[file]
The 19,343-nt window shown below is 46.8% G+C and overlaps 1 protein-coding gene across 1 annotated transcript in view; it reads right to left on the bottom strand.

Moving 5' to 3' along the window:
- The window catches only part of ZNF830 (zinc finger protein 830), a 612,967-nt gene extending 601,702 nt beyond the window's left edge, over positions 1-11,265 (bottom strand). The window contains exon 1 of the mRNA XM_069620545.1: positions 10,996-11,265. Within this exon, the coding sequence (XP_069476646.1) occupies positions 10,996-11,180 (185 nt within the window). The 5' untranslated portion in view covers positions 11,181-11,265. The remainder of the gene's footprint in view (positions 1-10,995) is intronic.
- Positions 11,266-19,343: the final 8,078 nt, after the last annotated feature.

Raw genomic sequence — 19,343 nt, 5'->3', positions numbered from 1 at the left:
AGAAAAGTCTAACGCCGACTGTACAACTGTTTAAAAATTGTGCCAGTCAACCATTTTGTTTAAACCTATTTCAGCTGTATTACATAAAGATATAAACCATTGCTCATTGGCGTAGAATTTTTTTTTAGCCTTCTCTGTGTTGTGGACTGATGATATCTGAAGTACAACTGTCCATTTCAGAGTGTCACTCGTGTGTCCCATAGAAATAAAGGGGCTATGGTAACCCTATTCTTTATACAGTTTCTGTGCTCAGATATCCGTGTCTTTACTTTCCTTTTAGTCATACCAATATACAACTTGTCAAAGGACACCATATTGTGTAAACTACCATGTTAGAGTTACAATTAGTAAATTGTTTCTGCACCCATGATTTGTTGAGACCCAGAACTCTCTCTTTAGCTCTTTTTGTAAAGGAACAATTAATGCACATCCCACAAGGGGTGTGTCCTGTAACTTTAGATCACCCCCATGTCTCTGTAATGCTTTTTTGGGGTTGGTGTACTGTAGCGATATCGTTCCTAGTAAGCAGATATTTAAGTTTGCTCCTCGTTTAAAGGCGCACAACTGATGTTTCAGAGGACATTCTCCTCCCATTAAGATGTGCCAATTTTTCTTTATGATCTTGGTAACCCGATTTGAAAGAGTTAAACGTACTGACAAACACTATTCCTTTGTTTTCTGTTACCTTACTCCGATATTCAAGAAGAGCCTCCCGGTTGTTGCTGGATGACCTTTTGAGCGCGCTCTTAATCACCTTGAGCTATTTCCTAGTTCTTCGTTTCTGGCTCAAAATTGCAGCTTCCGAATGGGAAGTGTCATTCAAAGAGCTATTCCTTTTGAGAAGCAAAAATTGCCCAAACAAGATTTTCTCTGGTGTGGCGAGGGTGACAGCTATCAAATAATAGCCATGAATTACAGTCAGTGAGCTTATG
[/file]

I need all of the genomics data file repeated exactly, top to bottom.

The 19,343-nt window shown below is 46.8% G+C and overlaps 1 protein-coding gene across 1 annotated transcript in view; it reads right to left on the bottom strand.

Moving 5' to 3' along the window:
- The window catches only part of ZNF830 (zinc finger protein 830), a 612,967-nt gene extending 601,702 nt beyond the window's left edge, over positions 1-11,265 (bottom strand). The window contains exon 1 of the mRNA XM_069620545.1: positions 10,996-11,265. Within this exon, the coding sequence (XP_069476646.1) occupies positions 10,996-11,180 (185 nt within the window). The 5' untranslated portion in view covers positions 11,181-11,265. The remainder of the gene's footprint in view (positions 1-10,995) is intronic.
- Positions 11,266-19,343: the final 8,078 nt, after the last annotated feature.

Raw genomic sequence — 19,343 nt, 5'->3', positions numbered from 1 at the left:
AGAAAAGTCTAACGCCGACTGTACAACTGTTTAAAAATTGTGCCAGTCAACCATTTTGTTTAAACCTATTTCAGCTGTATTACATAAAGATATAAACCATTGCTCATTGGCGTAGAATTTTTTTTTAGCCTTCTCTGTGTTGTGGACTGATGATATCTGAAGTACAACTGTCCATTTCAGAGTGTCACTCGTGTGTCCCATAGAAATAAAGGGGCTATGGTAACCCTATTCTTTATACAGTTTCTGTGCTCAGATATCCGTGTCTTTACTTTCCTTTTAGTCATACCAATATACAACTTGTCAAAGGACACCATATTGTGTAAACTACCATGTTAGAGTTACAATTAGTAAATTGTTTCTGCACCCATGATTTGTTGAGACCCAGAACTCTCTCTTTAGCTCTTTTTGTAAAGGAACAATTAATGCACATCCCACAAGGGGTGTGTCCTGTAACTTTAGATCACCCCCATGTCTCTGTAATGCTTTTTTGGGGTTGGTGTACTGTAGCGATATCGTTCCTAGTAAGCAGATATTTAAGTTTGCTCCTCGTTTAAAGGCGCACAACTGATGTTTCAGAGGACATTCTCCTCCCATTAAGATGTGCCAATTTTTCTTTATGATCTTGGTAACCCGATTTGAAAGAGTTAAACGTACTGACAAACACTATTCCTTTGTTTTCTGTTACCTTACTCCGATATTCAAGAAGAGCCTCCCGGTTGTTGCTGGATGACCTTTTGAGCGCGCTCTTAATCACCTTGAGCTATTTCCTAGTTCTTCGTTTCTGGCTCAAAATTGCAGCTTCCGAATGGGAAGTGTCATTCAAAGAGCTATTCCTTTTGAGAAGCAAAAATTGCCCAAACAAGATTTTCTCTGGTGTGGCGAGGGTGACAGCTATCAAATAATAGCCATGAATTACAGTCAGTGAGCTTATG